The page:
Every year my mother would make a bowl of Japanese New Year’s Eve noodles for my American father and me. “Just this one tradition,” she would entreat; she didn’t like American New Year, and longed for Japanese-style festivities. One year, I found one of my noodles tied in a knot, which she assured me was a sign of good fortune. I wasn’t so sure. I didn’t even really like noodles.
It was not until I was in my 20s that I experienced a full winter holiday in Japan. On New Year’s Eve, my family went to visit friends in Handa, my mother’s home town about 350km west of Tokyo. We counted down the hours with sake and sushi and then, close to midnight, went to the local shrine.
In the film that makes up my memory of that night nearly 30 years ago, people laugh and shout and eat and slurp with unrestrained joy; it was dark and cold but we had entered a new year together and everything felt possible, as though we mountaineers were at the peak of a mountain we had once again scaled. I was handed a small mound of noodles flecked with gold. I balked. I had never been fed gold before. “It’ll make you rich,” someone urged. So I ate the noodles with the gold, ingesting in food form the cultural wish that I be fed, wealthy and hale as the year rolled on.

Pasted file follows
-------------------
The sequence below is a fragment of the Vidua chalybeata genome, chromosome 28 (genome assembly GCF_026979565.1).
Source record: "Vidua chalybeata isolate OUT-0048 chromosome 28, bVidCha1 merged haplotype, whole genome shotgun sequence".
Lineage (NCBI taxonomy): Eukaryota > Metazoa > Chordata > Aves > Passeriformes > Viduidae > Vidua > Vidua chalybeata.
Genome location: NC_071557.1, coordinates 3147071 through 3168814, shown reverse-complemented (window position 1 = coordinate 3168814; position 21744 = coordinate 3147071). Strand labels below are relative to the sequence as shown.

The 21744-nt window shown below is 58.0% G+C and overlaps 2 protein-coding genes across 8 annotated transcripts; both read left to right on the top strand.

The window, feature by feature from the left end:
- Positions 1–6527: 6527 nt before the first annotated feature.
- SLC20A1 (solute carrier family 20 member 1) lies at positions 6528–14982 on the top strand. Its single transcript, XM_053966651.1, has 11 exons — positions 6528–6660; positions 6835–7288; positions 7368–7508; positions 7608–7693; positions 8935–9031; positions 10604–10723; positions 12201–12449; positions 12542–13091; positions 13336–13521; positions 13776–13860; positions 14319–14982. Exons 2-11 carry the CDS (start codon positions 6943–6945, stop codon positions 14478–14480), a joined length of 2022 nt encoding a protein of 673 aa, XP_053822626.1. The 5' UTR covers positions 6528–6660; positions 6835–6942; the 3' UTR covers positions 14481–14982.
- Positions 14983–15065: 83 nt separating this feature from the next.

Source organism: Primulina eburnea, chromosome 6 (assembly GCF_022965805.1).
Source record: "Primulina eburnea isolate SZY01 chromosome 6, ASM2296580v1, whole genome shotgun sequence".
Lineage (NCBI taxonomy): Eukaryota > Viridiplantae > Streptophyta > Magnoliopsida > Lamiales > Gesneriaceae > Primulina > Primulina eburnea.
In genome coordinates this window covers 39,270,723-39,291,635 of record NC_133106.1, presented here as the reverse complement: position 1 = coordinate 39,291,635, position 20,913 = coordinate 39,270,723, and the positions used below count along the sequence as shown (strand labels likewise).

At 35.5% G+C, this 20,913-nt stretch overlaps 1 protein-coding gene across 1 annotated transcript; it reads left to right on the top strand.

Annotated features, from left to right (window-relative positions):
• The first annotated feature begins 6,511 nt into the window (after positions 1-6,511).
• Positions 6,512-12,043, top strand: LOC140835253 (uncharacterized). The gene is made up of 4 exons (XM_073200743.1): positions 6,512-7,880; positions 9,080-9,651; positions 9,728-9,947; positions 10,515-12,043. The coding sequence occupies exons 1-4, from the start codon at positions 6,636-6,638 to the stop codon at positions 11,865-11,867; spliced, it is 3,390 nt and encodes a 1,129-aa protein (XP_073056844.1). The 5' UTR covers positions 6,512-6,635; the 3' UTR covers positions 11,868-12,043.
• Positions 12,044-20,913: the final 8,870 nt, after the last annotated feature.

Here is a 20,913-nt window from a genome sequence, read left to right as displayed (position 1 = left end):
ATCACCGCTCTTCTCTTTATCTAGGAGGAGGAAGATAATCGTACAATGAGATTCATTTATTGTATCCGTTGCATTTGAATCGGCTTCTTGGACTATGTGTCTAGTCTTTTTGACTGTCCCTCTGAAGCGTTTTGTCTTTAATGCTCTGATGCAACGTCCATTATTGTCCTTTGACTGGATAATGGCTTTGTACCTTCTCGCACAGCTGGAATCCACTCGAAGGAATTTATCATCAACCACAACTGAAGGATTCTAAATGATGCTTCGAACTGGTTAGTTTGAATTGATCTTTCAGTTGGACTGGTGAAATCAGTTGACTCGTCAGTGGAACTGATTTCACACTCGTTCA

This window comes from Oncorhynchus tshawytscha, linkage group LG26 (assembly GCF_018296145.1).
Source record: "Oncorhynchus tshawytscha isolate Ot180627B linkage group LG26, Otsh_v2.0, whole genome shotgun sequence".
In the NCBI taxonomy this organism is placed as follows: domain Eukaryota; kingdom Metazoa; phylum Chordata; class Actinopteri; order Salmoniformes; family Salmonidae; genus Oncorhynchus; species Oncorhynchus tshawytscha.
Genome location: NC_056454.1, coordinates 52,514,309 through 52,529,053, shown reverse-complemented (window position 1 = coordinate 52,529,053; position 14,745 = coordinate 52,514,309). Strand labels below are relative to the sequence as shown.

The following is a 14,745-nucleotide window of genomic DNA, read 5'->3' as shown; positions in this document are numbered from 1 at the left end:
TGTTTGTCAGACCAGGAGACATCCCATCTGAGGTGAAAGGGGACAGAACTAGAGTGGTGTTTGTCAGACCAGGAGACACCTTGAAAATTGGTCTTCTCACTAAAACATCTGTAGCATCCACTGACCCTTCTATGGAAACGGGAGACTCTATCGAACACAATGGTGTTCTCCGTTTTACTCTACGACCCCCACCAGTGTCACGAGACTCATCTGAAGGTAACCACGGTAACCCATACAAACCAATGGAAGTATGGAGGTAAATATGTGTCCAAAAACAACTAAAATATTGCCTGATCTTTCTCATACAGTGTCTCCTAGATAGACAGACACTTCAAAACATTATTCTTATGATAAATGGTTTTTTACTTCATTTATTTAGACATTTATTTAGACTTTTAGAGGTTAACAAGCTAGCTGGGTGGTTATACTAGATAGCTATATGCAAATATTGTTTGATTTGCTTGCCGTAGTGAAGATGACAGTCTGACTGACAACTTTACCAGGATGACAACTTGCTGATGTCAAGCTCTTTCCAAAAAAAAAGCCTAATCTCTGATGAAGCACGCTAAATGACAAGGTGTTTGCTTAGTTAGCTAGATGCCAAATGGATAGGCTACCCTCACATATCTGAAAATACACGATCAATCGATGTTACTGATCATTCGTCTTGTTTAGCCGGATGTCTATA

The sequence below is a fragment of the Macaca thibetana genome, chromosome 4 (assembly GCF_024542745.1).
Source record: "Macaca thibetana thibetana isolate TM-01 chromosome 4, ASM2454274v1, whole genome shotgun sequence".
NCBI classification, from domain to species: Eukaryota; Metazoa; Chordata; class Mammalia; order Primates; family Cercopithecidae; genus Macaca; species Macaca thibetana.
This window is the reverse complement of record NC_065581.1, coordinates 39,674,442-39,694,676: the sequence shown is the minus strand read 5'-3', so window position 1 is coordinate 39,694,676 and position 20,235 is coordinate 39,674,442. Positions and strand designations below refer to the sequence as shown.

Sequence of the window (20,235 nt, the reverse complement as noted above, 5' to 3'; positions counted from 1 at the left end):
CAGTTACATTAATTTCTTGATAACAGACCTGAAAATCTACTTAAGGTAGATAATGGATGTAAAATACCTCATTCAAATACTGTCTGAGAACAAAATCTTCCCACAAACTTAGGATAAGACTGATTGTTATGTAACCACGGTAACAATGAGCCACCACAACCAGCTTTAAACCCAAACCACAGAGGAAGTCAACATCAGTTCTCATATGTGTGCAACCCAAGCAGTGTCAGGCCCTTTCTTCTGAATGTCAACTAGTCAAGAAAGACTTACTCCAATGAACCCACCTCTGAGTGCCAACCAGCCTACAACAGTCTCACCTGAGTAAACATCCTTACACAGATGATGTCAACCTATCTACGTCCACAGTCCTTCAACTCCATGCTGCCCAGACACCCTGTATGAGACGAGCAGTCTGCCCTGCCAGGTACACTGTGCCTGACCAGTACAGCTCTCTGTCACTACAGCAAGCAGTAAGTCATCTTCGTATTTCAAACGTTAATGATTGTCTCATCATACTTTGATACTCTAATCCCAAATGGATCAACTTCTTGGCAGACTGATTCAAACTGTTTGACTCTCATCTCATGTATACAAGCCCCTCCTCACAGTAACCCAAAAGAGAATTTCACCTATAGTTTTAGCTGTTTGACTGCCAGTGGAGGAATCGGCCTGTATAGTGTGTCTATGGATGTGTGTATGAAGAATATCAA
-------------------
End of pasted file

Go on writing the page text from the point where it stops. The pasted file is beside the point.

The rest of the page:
I had no flakes of gold, so dotted the noodles with a little